Two men have been apprehended at Cape Hatteras National Seashore after the latest known violation of areas temporarily closed to protect nesting wildlife. The pair has been charged with multiple violations after their dark-of-night joyride.
The question of restricting vehicle use in parts of the seashore has been a contentious one, pitting park officials and wildlife supporters against some beach users and fans of off-road vehicles (ORVs). The park website summarizes the current, official policy:
Portions of the beach may be temporarily closed to ORVs due to mandated protection of wildlife and plant species, such as protected birds and sea turtles. Closure boundaries may shrink or expand given the specific behavior or requirements of protected wildlife. In addition, certain areas of beach may be closed due to seasonal pedestrian use or if the beach is too narrow for safe driving. Alternate routes or bypasses may be established if possible.
Attempts to find a consensus on how to manage ORV use of the park haven't met a lot of success lately, and to the dismay of responsible ORV groups, some beach-goers have engaged in a recent spate of vandalism to vent their displeasure at the restrictions. Signs and fences have been torn down, vehicles driven into closed areas, and as recently reported in the Traveler, at least one endangered sea turtle has been crushed by an ORV operating in a restricted area. An ORV group has posted a reward for information leading to an arrest and conviction in that case.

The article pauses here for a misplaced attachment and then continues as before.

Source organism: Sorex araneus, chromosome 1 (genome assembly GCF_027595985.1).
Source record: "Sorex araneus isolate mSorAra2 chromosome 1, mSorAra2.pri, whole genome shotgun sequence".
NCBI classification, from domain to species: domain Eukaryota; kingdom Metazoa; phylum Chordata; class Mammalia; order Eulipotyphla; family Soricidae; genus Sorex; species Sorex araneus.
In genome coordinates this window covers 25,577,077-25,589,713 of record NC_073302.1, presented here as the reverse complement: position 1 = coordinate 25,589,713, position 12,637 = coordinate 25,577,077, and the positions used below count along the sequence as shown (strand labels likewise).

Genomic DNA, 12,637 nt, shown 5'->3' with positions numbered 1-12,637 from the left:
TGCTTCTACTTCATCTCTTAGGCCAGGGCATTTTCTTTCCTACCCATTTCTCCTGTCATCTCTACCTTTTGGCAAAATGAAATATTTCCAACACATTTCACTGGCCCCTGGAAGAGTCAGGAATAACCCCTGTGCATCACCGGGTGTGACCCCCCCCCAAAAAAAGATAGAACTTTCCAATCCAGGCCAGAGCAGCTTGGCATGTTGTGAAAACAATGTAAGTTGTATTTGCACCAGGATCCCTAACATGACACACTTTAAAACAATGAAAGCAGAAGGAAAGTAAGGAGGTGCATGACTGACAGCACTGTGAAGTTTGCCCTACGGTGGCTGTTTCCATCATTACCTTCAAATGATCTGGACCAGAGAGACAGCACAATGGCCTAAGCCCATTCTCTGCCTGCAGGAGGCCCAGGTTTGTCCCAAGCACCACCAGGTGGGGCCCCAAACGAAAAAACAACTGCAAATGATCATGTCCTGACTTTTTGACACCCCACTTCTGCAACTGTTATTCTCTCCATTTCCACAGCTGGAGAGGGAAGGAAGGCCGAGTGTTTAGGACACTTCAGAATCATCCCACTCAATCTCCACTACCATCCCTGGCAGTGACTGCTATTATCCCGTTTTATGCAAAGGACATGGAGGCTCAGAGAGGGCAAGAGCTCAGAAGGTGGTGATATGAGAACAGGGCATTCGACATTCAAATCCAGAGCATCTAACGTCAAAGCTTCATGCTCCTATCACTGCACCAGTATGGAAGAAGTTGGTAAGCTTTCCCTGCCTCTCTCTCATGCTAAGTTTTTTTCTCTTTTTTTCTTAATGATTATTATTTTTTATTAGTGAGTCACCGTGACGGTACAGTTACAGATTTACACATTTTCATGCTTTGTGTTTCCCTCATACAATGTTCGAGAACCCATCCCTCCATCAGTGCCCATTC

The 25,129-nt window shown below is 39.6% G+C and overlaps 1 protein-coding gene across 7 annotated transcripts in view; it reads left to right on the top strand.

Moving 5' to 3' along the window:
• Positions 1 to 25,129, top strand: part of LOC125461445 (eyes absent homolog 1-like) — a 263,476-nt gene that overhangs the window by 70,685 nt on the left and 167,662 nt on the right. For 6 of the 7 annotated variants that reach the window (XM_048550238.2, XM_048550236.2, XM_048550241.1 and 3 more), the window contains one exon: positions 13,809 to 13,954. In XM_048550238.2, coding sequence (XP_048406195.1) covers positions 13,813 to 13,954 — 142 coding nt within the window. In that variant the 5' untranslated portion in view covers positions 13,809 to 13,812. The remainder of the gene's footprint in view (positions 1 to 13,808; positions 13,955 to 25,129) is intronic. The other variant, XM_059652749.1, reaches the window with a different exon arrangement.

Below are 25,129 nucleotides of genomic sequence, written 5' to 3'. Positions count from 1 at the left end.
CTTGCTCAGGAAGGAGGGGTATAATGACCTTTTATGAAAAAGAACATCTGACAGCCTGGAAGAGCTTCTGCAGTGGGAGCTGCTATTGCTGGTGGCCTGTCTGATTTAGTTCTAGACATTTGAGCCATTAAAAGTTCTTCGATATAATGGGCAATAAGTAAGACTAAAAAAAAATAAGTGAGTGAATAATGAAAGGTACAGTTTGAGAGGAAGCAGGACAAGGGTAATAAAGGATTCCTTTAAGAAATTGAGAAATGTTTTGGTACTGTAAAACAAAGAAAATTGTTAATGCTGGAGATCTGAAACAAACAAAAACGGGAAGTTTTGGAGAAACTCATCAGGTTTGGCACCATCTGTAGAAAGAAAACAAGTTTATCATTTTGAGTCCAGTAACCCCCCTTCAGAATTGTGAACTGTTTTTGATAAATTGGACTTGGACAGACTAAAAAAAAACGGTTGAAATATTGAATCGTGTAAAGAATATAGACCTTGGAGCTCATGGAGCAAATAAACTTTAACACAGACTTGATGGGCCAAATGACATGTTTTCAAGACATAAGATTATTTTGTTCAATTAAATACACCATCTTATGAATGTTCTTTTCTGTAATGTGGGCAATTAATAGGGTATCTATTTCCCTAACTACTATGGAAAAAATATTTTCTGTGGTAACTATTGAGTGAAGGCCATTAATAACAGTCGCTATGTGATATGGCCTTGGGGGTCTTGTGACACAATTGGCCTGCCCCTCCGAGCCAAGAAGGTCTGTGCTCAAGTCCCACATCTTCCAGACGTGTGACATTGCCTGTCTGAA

There's no known connection with the turtle incident, but the latest case of deliberate entry into one of the closed areas has resulted in the apprehension of two men, Daniel Hunt, age 28, from Maryland and a local resident Brian Tillett, age 34, of Rodanthe, N.C. Charges have been issued to the pair for multiple violations.
According to park authorities, the incident occurred at approximately 2:00 a.m. on the morning of July 1, 2010, on the beach near Sea Oats Drive area, north of the Rodanthe Pier. Two separate sets of ATV (All Terrain Vehicle) tire tracks were observed driving south on the beach for approximately two miles. The vehicle entered a sea turtle protection area and performed multiple swerves, “donuts” and jumping maneuvers.
The duo apparently failed to remember that vehicles driving on soft sand leave tracks, and in this case, one set of tracks led to a cottage occupied by Hunt. Park officials say he confessed and identified the driver of the second vehicle. Hunt was charged with unsafe operation, operating an ORV in a seasonal ORV closure, entering a resource protection area in the national seashore, giving false information, disturbing wildlife and being intoxicated in the park. His ATV was seized as evidence in the crime.
Tillett was charged with unsafe operation and operating an ORV in a seasonal ORV closure and driving on a suspended license.
Park officials ask that anyone with information about this or other resource protection violations that occur in the park call the Dare Community Crime Line at 252-473-3111.
Information on where you can legally operate ORVs at Cape Hatteras National Seashore is available on the park website, along with a Google Map depiction of areas which are currently open and closed areas at this link.